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Proceedings of the State Convention of Colored Men, held at Lexington, Kentucky, in the A.M.E. Church, November 26th, 27th, and 28th, 1867


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Proceedings of the State Convention of Colored Men, held at Lexington, Kentucky, in the A.M.E. Church, November 26th, 27th, and 28th, 1867


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Lexington, KY



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Tuesday, November 26, 1867.

Convention met in the A.M.E. Church; H. King, of Fayette, called the house to order. A committee of five on Credentials was appointed by the Chairman, viz: Rev. R.T.W. James, of Franklin, W.F. Butler, of Jefferson, H. Scroggins, of Fayette, W. Lawrence, of Nelson, and Rev. F.A. Boyd, of Nicholas. During the absence of the committee, the Convention was agreeably entertained with brief speeches by Rev. J.G. Fee, of Berea,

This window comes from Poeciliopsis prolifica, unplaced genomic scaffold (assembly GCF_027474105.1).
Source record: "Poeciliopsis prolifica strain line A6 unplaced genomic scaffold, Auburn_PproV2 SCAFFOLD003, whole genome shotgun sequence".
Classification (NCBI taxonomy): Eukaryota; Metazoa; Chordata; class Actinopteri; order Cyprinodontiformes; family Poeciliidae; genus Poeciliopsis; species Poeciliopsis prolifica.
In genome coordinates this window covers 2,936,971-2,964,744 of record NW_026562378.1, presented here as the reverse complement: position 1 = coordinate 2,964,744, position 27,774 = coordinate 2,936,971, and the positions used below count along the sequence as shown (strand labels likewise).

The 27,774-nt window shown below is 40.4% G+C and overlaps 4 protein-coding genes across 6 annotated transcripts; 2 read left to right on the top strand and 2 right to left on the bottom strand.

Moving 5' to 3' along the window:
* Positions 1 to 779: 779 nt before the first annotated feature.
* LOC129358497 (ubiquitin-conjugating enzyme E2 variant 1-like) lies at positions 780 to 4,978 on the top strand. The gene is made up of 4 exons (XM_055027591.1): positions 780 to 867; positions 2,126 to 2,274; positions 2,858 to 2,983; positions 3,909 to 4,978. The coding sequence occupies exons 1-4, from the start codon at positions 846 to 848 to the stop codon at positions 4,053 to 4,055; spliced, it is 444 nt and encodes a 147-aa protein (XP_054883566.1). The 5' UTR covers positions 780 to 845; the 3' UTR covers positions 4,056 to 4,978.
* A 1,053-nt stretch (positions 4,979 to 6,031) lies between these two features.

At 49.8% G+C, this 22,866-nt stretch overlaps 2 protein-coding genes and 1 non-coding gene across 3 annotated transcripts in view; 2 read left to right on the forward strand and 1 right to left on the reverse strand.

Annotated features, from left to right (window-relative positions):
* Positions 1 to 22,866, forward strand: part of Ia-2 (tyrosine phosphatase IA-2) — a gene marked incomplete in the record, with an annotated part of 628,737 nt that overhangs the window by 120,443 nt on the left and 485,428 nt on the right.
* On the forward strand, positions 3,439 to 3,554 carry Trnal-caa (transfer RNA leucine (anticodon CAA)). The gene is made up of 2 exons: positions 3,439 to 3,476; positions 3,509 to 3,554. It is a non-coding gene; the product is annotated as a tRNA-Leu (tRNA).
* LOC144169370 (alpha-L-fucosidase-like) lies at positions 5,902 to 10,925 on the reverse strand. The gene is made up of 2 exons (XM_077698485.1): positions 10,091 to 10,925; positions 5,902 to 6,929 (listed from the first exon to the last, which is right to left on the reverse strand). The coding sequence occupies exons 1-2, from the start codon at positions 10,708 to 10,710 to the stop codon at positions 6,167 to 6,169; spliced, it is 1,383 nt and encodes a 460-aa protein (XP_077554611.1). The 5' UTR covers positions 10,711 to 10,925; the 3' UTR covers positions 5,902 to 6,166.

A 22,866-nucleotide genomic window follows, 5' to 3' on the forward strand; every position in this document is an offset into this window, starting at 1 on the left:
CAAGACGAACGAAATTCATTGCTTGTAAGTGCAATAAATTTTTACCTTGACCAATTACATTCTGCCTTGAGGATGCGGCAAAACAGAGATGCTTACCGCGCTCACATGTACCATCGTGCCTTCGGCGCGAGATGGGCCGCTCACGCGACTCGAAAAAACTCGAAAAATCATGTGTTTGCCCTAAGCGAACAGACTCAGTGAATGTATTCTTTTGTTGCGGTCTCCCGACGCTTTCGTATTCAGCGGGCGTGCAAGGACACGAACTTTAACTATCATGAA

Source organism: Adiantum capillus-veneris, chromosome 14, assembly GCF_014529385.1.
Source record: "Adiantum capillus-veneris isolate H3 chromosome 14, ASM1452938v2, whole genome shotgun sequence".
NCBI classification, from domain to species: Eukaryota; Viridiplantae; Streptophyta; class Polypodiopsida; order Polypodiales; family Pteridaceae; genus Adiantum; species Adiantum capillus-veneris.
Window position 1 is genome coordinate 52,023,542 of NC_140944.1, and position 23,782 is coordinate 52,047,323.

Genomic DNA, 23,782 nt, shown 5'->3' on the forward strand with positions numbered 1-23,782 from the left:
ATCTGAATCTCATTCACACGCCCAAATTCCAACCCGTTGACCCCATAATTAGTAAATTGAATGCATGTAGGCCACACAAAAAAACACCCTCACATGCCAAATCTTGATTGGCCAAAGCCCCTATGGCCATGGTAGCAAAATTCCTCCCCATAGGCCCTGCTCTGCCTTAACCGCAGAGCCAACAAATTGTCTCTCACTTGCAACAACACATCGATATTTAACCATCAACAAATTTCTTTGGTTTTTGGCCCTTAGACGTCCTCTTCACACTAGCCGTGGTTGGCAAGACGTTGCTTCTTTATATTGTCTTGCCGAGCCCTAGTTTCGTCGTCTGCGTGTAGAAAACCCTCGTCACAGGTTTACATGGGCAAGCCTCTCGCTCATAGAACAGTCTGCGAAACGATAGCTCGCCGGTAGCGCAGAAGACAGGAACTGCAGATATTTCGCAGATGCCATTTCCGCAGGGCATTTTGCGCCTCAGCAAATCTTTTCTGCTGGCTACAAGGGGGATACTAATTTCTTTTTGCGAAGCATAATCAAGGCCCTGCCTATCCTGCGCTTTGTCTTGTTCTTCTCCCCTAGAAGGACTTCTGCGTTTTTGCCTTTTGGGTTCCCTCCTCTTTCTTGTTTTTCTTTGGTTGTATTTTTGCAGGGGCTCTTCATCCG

PROCEEDINGS OF THE STATE CONVENTION OF COLORED MEN, HELD AT LEXINGTON, KENTUCKY, IN THE A.M.E. CHURCH, NOVEMBER 26TH, 27TH, AND 28TH, 1867 PROCEEDINGS Tuesday, November 26, 1867. Convention met in the A.M.E. Church; H. King, of Fayette, called the house to order. A committee of five on Credentials was appointed by the Chairman, viz: Rev. R. T. W. James, of Franklin, W. F. Butler, of Jefferson, H. Scroggins, of Fayette, W. Lawrence, of Nelson, and Rev. F. A. Boyd, of Nicholas. During the absence of the committee, the Convention was agreeably entertained with brief speeches by Rev. J. G. Fee, of Berea,1 G. Burdett, of Jessamine, and others. The committee reported all the credentials exhibited by the following delegates to the Convention valid: Barren— C. Ritter, 0. Crenshaw. Bath— H. Trumball, E. Ramsey, J. Carr. Bourbon— S. Riley, M. Lewis, S. Weathers, W. Holmes, E. Hathaway. Boyd— G. Brown. Bracken— Rev. C. M. White. Clarke— W. Roe, R. Taylor, G. Carey, P. Hood. Estill— T. Moore. Fayette— Rev. G. H. Graham, J. Turner, H. Scroggins, G. Henderson, H. King, G. Perry, C. Perry, Rev. W. Davis, J. H. Dixon. Fleming— J. S. Robertson. , ^ Franklin— Rev. R. T. W. James, A. Reading. Fulton— W. Mattson. Ga rra rd — ^M. S imp son. Green— J. Sweeney, W. Haskins. Greenup— A. Stratton. Harrison— S. G. B. Irving, E. Wren. Hart— J. 0. Haynes. Henderson— R. W. Sandefer, W. Standard, E. B. Cheatham, J. A. Bunch. Henry— Rev. A. Taylor, E. Love, G. Grigsby. Hopkins— E. Couch. Jefferson— Rev. W, F. Butler, B. J. King. T. Fendricks. Jessamine— Rev. G. Burdett, H. Weaver, N. Walker, G. Lewis. Kenton— Rev. C. M. White, B. Grinton. Knox— G. W. May. Larue— H. Grandelson, J. Brown, J. Grinton. Lincoln— H. Hansford, Rev. W. Owsley, I. Lee. Logan— L. Hogan. Madison— 0. Dudley, N. Jones, N. Campbell, S. Long, J. Ellison, G. Hatton. Marion— J. L. McElroy.